The Val Grande National Park is located in the western hinterland of Lake Maggiore and is considered the largest wilderness area in the Alps.

After the Second World War, it was almost left to itself, until 1992 the National Park was founded. Since then, the main routes as well as some Bivacci are being maintained either by the park administration, or by private organizations and individuals. Due to the high precipitation and the highly rugged terrain, the nature gets back quickly the untainted paths. There are many warnings on tours on your own, off the main routes. Due to the characteristics of the national park, hikes are really challenging, the orientation is difficult, the altitude meters are many.

Good, up-to-date maps are barely or only partially available. In recent years Tim Shaw took care of updating the old maps from the 1960s, rediscovering old paths and, in some cases, making them workable again. His updates are now published by the Geo4map publishing house and they are via ViewRanger also usable in an app.

In 2019 we traveled back to Italy into the Val Grande. This time the route took us from Malesco to La Cima, Matera Mater, Alpe Cortechiuso, Alpe Vou, Bochetta di Terza, Bivacco Alpe Pian di Boit, Pogallo, Cicogna, Bivacco Amici delle tre Veline, Corte Bue / Rifugio Serena down to Lake Mergozzo.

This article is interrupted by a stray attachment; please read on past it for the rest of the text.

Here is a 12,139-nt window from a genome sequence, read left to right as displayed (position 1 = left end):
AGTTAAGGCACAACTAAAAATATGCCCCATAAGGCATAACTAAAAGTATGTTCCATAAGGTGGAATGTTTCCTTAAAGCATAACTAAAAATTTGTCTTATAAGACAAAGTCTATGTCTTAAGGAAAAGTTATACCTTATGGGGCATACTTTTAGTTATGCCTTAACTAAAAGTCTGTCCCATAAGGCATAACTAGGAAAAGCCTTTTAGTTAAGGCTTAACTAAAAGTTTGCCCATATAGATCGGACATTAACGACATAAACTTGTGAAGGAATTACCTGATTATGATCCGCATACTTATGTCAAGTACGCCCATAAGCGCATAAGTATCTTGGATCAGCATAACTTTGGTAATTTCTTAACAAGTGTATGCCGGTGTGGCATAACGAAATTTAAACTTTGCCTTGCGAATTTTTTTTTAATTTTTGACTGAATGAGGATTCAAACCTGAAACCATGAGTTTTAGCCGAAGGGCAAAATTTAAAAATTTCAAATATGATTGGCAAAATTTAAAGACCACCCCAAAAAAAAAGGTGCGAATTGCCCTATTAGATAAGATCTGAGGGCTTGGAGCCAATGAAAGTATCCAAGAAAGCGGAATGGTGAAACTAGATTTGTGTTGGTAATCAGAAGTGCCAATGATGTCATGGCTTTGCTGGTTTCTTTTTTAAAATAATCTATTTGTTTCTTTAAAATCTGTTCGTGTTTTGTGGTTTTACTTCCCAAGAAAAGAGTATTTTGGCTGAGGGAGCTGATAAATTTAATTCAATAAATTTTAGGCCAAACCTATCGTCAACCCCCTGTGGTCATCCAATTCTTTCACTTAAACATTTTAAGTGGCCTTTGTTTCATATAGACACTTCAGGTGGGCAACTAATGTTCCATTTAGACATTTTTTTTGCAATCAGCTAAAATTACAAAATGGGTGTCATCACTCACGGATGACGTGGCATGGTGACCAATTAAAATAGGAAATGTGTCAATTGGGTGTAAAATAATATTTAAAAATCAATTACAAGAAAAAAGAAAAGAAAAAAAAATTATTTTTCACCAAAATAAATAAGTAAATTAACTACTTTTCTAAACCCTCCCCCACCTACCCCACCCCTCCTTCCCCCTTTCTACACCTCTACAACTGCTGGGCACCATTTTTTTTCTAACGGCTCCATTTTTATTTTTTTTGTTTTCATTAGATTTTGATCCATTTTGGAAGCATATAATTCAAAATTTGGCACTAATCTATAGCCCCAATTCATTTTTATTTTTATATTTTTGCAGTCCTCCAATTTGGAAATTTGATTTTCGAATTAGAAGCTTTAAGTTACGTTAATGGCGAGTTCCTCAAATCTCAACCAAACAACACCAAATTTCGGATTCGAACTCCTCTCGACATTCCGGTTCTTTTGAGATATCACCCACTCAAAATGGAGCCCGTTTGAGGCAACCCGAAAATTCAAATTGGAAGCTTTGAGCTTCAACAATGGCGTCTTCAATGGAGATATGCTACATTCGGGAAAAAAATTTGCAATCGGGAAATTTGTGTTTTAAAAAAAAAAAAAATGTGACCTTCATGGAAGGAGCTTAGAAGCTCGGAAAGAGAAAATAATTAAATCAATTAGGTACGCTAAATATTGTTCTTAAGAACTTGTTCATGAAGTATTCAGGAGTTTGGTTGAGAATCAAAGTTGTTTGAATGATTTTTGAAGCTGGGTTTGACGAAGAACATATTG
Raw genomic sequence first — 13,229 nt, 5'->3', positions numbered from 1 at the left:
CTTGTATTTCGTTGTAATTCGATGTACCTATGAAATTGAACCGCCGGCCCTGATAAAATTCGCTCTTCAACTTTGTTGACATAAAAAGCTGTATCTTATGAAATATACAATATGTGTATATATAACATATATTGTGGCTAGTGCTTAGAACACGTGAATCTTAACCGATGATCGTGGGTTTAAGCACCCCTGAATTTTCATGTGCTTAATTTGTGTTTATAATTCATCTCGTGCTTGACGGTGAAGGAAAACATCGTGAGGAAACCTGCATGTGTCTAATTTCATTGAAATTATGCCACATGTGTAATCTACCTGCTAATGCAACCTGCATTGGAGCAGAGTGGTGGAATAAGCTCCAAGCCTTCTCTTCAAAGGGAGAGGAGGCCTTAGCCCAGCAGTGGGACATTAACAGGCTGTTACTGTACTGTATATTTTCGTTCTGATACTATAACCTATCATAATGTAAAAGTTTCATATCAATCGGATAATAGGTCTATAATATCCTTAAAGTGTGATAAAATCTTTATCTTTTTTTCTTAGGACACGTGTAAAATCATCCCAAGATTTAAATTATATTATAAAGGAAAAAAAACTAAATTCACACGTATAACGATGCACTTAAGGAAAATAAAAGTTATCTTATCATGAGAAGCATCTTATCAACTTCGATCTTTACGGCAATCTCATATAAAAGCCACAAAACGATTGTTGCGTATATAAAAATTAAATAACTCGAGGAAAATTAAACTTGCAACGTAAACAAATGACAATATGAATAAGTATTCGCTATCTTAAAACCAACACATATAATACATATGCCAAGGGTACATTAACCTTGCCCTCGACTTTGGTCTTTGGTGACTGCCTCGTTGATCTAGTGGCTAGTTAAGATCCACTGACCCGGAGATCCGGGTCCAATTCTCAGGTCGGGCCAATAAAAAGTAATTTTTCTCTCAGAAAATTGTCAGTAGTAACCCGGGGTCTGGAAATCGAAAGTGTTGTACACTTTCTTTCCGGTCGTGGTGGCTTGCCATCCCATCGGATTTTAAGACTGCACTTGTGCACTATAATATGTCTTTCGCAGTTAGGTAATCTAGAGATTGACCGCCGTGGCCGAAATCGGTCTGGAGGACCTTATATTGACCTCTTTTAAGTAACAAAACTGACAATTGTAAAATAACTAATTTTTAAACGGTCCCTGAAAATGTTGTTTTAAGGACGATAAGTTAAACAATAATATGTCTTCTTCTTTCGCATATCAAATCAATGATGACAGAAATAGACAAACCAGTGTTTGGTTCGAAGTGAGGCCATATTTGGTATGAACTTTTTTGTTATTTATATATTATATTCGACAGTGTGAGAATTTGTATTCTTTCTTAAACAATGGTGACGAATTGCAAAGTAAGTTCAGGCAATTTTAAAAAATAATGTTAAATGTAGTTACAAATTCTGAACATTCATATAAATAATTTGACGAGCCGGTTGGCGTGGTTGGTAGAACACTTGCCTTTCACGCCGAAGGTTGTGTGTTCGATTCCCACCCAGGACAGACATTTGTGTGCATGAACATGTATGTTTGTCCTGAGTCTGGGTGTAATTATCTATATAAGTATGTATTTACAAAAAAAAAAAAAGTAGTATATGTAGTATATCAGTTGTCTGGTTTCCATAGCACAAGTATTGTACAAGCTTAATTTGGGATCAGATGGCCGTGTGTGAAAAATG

For the 50 kilometers of Val Grande crossing that resulted in the 6000 meters and we took 6 days for it. Of these we spent two half days of rest (so-called Nearos) on the Bivacco du Francia and in Cicogna.

A long, hard day until Cortechiuso

After an extensive brunch in the "Bar Stazione" in Malesco we went off at 13 o'clock in the best weather towards the Capella del Crup, this first climb had it all, at the Capella you have then on almost 6 kilometers already 980 vertical meters in the legs. In 3 ½ hours, however, this first part of the tour was done, and we enjoyed a long break in the shadow of the chapel.

At 5 pm we started the rest of the day. Over the hills of the La Cima (1810 m) and Testa del Mater (1846 m), it was another 4 hours and a further 730 vertical meters to Bivacco Cortechiuso at 1870 m. At nightfall and thunder rumble all around us, we were all happy to have made the first and most exhausting leg of the entire tour around 9pm.

Snowfield in front of the Bivacco Cortechiuso

Bivacco Cortechiuso

The Bivacco Cortechiuso is currently being renovated, but is open and even received even a fresh delivery of firewood. At Pentecost, the area around the Val Grande will be flooded as a result of the Italian National Alpine Club's hiking week, so we were lucky enough to benefit from the preparations. The Bivacco is adequately furnished, the small stove pulls well, however, the open fireplace is locked, because it does not pull at all.

Change of plans